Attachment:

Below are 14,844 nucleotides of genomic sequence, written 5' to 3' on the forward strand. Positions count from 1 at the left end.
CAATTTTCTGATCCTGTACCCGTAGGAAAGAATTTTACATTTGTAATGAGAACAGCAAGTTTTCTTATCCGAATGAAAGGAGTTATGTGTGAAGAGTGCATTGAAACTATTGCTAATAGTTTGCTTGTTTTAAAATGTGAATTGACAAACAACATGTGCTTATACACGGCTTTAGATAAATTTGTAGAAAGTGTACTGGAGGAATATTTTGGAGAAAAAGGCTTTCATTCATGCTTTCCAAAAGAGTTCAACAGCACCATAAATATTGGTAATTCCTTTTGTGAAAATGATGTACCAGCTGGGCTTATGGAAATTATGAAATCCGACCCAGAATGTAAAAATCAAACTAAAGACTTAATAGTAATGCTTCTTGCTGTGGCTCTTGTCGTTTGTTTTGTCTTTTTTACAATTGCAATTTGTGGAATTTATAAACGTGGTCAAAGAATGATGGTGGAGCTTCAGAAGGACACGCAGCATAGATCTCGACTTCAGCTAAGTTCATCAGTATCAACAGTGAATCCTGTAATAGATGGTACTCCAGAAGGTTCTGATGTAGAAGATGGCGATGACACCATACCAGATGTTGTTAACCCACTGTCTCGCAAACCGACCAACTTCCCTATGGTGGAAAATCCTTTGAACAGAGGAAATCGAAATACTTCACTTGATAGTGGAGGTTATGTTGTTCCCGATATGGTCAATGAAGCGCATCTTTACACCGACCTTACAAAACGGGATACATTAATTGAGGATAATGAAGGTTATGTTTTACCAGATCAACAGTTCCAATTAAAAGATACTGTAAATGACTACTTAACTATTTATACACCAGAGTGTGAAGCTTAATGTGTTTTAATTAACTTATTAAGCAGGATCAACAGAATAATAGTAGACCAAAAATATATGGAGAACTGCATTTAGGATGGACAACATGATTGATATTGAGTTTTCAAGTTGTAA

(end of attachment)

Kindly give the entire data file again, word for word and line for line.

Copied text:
Below are 14,844 nucleotides of genomic sequence, written 5' to 3' on the forward strand. Positions count from 1 at the left end.
CAATTTTCTGATCCTGTACCCGTAGGAAAGAATTTTACATTTGTAATGAGAACAGCAAGTTTTCTTATCCGAATGAAAGGAGTTATGTGTGAAGAGTGCATTGAAACTATTGCTAATAGTTTGCTTGTTTTAAAATGTGAATTGACAAACAACATGTGCTTATACACGGCTTTAGATAAATTTGTAGAAAGTGTACTGGAGGAATATTTTGGAGAAAAAGGCTTTCATTCATGCTTTCCAAAAGAGTTCAACAGCACCATAAATATTGGTAATTCCTTTTGTGAAAATGATGTACCAGCTGGGCTTATGGAAATTATGAAATCCGACCCAGAATGTAAAAATCAAACTAAAGACTTAATAGTAATGCTTCTTGCTGTGGCTCTTGTCGTTTGTTTTGTCTTTTTTACAATTGCAATTTGTGGAATTTATAAACGTGGTCAAAGAATGATGGTGGAGCTTCAGAAGGACACGCAGCATAGATCTCGACTTCAGCTAAGTTCATCAGTATCAACAGTGAATCCTGTAATAGATGGTACTCCAGAAGGTTCTGATGTAGAAGATGGCGATGACACCATACCAGATGTTGTTAACCCACTGTCTCGCAAACCGACCAACTTCCCTATGGTGGAAAATCCTTTGAACAGAGGAAATCGAAATACTTCACTTGATAGTGGAGGTTATGTTGTTCCCGATATGGTCAATGAAGCGCATCTTTACACCGACCTTACAAAACGGGATACATTAATTGAGGATAATGAAGGTTATGTTTTACCAGATCAACAGTTCCAATTAAAAGATACTGTAAATGACTACTTAACTATTTATACACCAGAGTGTGAAGCTTAATGTGTTTTAATTAACTTATTAAGCAGGATCAACAGAATAATAGTAGACCAAAAATATATGGAGAACTGCATTTAGGATGGACAACATGATTGATATTGAGTTTTCAAGTTGTAA